Claude-Joseph VERNET




Claude-Joseph VERNET

(1714 Avignon – 1789 Paris)


"Vue des Cascatelles de Tivoli"

c. 1737 - 1740

119 x 141 cm -  47 x 55½ in.


Preliminary version to the picture in the collection Musée du Louvre, Paris


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1740 Henri Joseph Eugène de Villardi, Comte de Quinson, Marquis de Montlaur

1864 collection Eugène de Montlaur, Chateau de Lyonne / Vichy

1931 Joseph de Boutray, Paris

1966 with Galerie Heim-Gairac, Paris

by 1989 George Encil collection, Bahamas

1990 Sotheby’s London

where acquired by Prof. Dr. Friedhelm Beuker, Düsseldorf Meerbusch

1995 Lempertz Cologne

Private collection, Germany


JOSEPH VERNET painted several views of the Roman Campagna, in particular the locations around Tivoli. Eighteenth-century critics admired in his landscapes the "truth" they were looking for, as stated with enthusiasm by La Font de Saint-Yenne in his commentary on the Salon of 1746, where Vernet was exhibiting for the first time. Diderot praised the picturesque effects, the play of light and water, that „science of effect“ in the artist’s work, commenting 1767 that one could "visit" a painting by Vernet just as one may visit a natural site.

Vernet painted three variants of “Vue des Cascatelles de Tivoli”, one of them today in the Louvre. Not an accurate depiction of the actual site, the subject is an imaginary composition based on a view of the famous Neptune’s Grotto at Tivoli.

Philip Conisbee, the late Vernet specialist who prepared a critical catalogue raisonné, dated the composition as early in Vernet’s roman career. The 20 year old artist arrived 1734 in Rome, first trips to Tivoli and Naples are reported 1737. His early works in the style of Salvator Rosa with a restricted palette of warm and subtle browns, ochres and olive greens were most sought after by eighteenth-century collectors. Conisbee compared the „broad and brushy facture“ of the Louvre version with the 1737 “Tivoli Waterfalls” in the Cleveland Museum of Art (121 x 170 cm, Ingersoll-Smouse n°554) or „even closer“, with the 1738 “Rocky Landscape in Italy“, in the Dulwich Picture Gallery (119 x 170 cm, Ingersoll-Smouse n°466), which are the earliest known dated works from the Italian period.1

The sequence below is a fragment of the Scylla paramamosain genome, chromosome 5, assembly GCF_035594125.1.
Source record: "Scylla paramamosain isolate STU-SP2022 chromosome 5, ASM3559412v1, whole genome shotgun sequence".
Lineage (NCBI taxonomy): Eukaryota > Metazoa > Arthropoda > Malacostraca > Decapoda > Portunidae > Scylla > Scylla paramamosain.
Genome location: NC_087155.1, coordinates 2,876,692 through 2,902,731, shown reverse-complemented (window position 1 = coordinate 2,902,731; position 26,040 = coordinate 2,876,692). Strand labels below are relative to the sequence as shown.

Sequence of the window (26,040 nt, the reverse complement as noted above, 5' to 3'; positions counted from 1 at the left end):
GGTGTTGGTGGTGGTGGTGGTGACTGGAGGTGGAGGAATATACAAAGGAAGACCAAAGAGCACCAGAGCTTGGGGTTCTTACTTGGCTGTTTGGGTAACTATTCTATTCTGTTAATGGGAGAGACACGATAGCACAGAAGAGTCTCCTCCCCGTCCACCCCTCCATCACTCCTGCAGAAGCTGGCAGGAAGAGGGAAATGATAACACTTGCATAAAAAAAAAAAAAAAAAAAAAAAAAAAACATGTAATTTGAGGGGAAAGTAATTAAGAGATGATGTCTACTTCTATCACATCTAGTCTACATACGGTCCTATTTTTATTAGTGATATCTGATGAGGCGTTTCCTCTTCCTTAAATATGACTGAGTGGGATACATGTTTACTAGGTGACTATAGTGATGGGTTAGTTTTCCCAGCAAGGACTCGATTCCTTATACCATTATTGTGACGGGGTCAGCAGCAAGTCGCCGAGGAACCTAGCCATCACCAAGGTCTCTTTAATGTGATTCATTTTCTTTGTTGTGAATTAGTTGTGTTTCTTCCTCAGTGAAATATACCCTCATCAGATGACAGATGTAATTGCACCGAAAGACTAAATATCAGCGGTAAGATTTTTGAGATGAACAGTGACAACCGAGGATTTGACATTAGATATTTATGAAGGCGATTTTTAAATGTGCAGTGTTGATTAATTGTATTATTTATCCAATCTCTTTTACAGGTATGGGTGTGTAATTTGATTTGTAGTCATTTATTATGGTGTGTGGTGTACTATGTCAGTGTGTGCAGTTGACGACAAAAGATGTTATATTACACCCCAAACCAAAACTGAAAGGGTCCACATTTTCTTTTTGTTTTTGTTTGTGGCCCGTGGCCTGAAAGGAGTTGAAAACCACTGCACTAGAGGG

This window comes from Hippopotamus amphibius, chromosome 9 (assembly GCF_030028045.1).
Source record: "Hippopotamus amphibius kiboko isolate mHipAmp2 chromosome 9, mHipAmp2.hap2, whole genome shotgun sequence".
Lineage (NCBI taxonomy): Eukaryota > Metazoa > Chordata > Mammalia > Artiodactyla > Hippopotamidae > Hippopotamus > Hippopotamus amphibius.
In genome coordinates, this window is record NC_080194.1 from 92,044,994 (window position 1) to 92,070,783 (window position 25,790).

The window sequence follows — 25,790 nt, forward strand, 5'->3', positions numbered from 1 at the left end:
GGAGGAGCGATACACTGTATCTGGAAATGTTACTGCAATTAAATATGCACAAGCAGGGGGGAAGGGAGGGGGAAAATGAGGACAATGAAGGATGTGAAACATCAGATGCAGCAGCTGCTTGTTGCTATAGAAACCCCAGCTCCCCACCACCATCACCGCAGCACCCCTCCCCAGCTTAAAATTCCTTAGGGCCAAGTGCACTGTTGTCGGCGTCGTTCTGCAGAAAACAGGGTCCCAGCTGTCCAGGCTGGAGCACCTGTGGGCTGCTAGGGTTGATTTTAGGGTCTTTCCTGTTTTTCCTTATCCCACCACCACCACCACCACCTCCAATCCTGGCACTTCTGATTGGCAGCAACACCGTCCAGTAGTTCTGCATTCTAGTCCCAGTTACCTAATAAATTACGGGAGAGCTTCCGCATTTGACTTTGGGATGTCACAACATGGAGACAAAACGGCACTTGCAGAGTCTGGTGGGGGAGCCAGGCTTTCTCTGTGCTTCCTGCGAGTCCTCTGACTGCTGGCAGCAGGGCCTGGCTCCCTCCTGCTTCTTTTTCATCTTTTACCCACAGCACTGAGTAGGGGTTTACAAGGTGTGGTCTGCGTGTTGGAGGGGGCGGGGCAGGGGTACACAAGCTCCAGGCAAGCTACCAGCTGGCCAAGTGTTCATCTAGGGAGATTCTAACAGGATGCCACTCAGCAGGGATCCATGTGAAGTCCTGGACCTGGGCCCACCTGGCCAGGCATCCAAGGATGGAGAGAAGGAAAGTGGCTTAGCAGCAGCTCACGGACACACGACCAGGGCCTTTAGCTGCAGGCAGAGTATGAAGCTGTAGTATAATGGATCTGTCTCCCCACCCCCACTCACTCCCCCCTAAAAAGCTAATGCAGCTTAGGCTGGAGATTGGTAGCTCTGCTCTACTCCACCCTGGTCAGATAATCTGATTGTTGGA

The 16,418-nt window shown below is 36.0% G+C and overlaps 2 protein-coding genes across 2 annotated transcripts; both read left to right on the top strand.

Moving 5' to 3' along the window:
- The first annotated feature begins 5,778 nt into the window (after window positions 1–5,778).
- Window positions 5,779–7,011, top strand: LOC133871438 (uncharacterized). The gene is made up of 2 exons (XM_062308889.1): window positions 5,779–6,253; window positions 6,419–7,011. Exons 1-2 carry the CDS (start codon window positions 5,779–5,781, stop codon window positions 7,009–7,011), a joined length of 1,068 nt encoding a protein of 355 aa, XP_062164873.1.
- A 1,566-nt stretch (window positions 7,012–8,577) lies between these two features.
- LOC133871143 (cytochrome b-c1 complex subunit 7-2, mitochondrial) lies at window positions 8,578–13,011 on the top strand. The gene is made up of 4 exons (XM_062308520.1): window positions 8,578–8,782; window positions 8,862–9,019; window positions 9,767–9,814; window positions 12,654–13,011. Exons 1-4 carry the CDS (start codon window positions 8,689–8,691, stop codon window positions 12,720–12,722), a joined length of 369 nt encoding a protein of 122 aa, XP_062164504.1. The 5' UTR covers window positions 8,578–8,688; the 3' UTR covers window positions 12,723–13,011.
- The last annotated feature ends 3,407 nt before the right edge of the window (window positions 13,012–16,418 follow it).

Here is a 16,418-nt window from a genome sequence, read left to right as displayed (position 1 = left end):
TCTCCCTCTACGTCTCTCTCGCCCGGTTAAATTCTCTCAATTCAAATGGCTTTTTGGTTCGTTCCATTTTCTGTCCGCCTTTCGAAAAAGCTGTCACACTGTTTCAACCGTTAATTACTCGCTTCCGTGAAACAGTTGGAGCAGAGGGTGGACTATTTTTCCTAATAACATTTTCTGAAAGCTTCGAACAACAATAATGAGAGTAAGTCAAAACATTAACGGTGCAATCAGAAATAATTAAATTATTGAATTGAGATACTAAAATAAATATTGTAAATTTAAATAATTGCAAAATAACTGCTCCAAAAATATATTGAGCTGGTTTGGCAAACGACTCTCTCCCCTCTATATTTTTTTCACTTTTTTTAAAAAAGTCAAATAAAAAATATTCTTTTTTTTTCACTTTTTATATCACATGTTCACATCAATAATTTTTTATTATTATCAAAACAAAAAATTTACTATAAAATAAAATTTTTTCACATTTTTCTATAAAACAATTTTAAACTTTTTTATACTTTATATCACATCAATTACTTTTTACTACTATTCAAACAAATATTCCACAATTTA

The present work, a slightly smaller variant of the Louvre painting (canvas 124 x 160 cm, Inv. 8332), reappeared in the mid-1960s and was purchased by the Canadian George Encil, who had his important art collection published in 1989.

The painting shows compared to the Louvre version a less detailed execution in the rocks which appear broader in touch - according to Conisbee characteristic for early works like the dated Dulwich landscape. Other details as the treatment of the sky, the town in the background, the figures and technical aspects like the opaque green touches to structure the dark parts of the grotto and the red preparation of the canvas are virtually identical to the Louvre version. The same composition on a narrower format is achieved by slight variations, visible for instance by the changed position of the person leading a donkey in relation to the cracks in the rock behind.

Vernet reused the Neptune’s Grotto as a setting for his famous work “Les Baigneuses” 1759, 66.5 x 82.5 cm (Lempertz Cologne, 17 november 2006, lot 1332 – provenance: Sotheby’s London, 5 july 1995, lot 83 - British Rail Pension Fund collection), where the background is changed to a marine with a romantic sunset in a palette typical for his mature style.

The illustrious provenance of the present work has only recently been entirely traced:

1740 Vernet traveled with the Comte de Quinson, one of his first patrons who became a close friend and acquired two important landscapes, leading the artist’s “Livre de Raison – Reçus” as entry n°1.2

These two pictures, one of them described as “Cascatelles de Tivoli”, remained in the collection of his heir Eugène de Montlaur (1815-1895)3. His son, the 7th Vicomte de Montlaur, Humbert-Eugène (1850-1931) died without direct descendants. The estate went in the 1960s to his nephew Joseph de Boutray (1895-1977) who dispersed the art collection and finally sold Chateau de Lyonne in 1976.4


1 Letter to Guillaume Faroult, Curator of paintings, Musée du Louvre, 02 november 2003

2 Livre de Reçus, published by Lagrange 1864, p.359 : “1. Pour M. le comte de Quinson deux tableaux en toile d’empereur un une cascade et l’autre une Marine…120 Ecus romains” According to Lagrange both men had a close relationship, proven by the correspondence in possession of the Montlaur family by 1864.

3 Lagrange 1864, p.483 : “Chez le marquis Montlaur [Humbert-Eugène-Léopold de VILLARDI QUINSON de MONTLAUR,1850 -1931] Naufrage – Pêche du thon – Les Blanchisseuses. Chez le même, au château de Lyonne, près Vichy : Cascatelles de Tivoli – Côtes de la Méditerranée, route de la corniche. – voir page 26”

4 Hervé de Montlaur (e-mail communication, 15 oct. 2010)



Bibliography :

L.Lagrange, Joseph Vernet, sa vie et son oeuvre, Paris 1858

L.Lagrange, Joseph Vernet et la peinture du XVIIIème siècle, Paris 1864, p.26-27, 359, 483

F.Ingersoll-Smouse, Joseph Vernet peintre de marine 1714-89, vol.1, Paris 1926, p.18 + 111, no 467; n°41

Ph.Conisbee, Salvator Rosa and Claude-Joseph Vernet, Burlington Magazine, n.849, december 1973, pp.789

Ph.Conisbee, Joseph Vernet 1714–1789, exhibition catalogue Kenwood 1976 and Musée de la Marine, Paris 1977

V.Prat, Experience and Adventures of a Collector, The George Encil Collection, Paris 1989, pp.182 + 428 ; V.Prat, La fascinante collection de l’inventeur des téléskis, Supplément Arts Figaro-Magazine, nouvelle série n°31, Paris, 25 june 1988;

G.Faroult, Le tableau du mois no.107: vue d’une cascade à traverse des rochers, dite „Vue des cascatelles de Tivoli“ de Joseph Vernet, Musée du Louvre, Paris 2004